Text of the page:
New evidence that osteopathy may relieve musculoskeletal pain

Benjamin Wedemeyer

A recent review has found that there is “promising evidence” that osteopathy may relieve pain associated with musculoskeletal conditions.

The research, published in BMJ Open, was led by Donatella Bagagiolo, PhD, Research Department, Scuola Superiore di Osteopatia Italiana in Turin, Italy. Bagagiolo and her team wanted to assess and summarize the available clinical evidence on the safety and effectiveness of osteopathy for different conditions.

Researchers evaluated data for systematic reviews and pooled data analyses of relevant randomized controlled clinical trials, published up to November 2021. They chose only trials carried out by doctors with osteopathic training or osteopaths to include in the review. Ultimately, they worked with nine meta-analyses conducted between 2013 and 2020, involving 55 primary trials and 3,740 participants.

The systematic reviews reported on the use of osteopathy in a wide range of conditions, including acute and chronic non-specific low back pain, chronic non-specific neck pain, chronic non-cancer pain, primary headache, and irritable bowel syndrome (IBS).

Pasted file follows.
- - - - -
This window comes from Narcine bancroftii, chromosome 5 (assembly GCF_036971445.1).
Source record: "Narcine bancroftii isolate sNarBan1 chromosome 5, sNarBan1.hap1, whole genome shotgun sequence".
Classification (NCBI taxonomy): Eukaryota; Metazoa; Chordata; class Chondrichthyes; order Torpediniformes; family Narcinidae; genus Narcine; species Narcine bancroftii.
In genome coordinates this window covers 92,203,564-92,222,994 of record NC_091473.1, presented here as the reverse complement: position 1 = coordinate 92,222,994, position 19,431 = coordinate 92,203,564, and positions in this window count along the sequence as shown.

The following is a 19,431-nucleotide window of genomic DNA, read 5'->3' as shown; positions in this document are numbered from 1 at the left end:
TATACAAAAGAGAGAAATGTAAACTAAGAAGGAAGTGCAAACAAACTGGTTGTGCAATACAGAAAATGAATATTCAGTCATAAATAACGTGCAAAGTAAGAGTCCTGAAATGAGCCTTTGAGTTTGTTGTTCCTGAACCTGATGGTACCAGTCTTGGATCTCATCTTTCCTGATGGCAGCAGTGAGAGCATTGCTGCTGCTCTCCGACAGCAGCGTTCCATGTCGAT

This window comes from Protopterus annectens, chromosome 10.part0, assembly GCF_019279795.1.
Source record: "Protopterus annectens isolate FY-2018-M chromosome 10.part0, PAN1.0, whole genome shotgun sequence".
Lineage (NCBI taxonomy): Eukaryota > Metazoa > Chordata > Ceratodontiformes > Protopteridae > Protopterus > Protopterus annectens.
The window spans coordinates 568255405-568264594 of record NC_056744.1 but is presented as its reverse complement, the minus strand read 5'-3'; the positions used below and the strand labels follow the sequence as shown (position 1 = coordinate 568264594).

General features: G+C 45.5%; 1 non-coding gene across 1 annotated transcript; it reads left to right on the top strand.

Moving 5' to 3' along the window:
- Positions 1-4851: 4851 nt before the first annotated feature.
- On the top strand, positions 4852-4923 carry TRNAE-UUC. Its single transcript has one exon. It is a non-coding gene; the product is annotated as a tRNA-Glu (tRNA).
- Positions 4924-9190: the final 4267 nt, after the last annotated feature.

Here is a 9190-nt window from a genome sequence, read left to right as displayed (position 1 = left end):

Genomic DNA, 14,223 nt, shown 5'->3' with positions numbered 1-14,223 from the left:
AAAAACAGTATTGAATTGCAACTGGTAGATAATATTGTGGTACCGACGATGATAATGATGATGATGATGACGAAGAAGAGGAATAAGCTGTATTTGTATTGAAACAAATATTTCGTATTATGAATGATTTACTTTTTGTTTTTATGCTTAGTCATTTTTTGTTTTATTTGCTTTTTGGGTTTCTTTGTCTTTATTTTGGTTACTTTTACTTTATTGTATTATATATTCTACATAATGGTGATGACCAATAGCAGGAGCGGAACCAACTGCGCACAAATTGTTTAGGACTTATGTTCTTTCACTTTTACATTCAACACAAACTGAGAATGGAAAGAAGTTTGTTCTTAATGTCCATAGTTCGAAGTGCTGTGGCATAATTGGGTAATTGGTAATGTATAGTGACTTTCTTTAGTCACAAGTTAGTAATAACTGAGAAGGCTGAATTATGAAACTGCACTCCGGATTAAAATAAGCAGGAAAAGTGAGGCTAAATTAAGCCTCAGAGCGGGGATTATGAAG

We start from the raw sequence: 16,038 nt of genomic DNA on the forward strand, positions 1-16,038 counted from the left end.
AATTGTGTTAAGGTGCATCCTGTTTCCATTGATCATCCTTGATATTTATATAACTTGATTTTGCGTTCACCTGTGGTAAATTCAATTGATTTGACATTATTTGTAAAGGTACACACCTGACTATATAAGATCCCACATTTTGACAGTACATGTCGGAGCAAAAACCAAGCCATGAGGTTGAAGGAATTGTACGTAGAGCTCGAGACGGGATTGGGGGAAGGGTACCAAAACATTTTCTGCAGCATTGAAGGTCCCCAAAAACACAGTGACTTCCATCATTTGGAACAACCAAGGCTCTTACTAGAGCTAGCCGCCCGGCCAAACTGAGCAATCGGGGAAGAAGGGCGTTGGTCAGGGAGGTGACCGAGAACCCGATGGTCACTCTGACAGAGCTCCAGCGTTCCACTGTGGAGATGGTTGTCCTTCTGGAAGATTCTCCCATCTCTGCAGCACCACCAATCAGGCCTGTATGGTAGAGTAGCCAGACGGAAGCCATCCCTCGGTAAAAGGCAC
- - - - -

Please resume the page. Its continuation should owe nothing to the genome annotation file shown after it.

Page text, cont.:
Their research found that osteopathy is more effective than other approaches in reducing pain and improving physical function in acute/chronic non-specific lower back and neck pain, and in chronic pain that is not associated with cancer. 

The other comparative approaches included dummy treatment (placebo), sham osteopathy, light touch therapy, no treatment, waiting list, conventional treatment, physiotherapy, and other forms of complementary medicine.

There was little or only inconclusive evidence to back osteopathic use in children, and for the treatment of migraine or IBS, according to the researchers.